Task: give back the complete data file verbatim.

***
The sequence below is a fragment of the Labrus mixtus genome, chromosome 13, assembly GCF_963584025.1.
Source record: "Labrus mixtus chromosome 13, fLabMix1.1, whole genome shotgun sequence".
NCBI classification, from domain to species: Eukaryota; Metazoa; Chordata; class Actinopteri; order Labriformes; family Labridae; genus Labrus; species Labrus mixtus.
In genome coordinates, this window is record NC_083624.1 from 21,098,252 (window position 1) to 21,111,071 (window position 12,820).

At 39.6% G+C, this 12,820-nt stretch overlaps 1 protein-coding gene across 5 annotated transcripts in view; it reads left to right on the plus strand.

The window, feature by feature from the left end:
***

The sequence below is a fragment of the Labrus mixtus genome, chromosome 13, assembly GCF_963584025.1.
Source record: "Labrus mixtus chromosome 13, fLabMix1.1, whole genome shotgun sequence".
NCBI classification, from domain to species: Eukaryota; Metazoa; Chordata; class Actinopteri; order Labriformes; family Labridae; genus Labrus; species Labrus mixtus.
In genome coordinates, this window is record NC_083624.1 from 21,098,252 (window position 1) to 21,111,071 (window position 12,820).

At 39.6% G+C, this 12,820-nt stretch overlaps 1 protein-coding gene across 5 annotated transcripts in view; it reads left to right on the plus strand.

The window, feature by feature from the left end: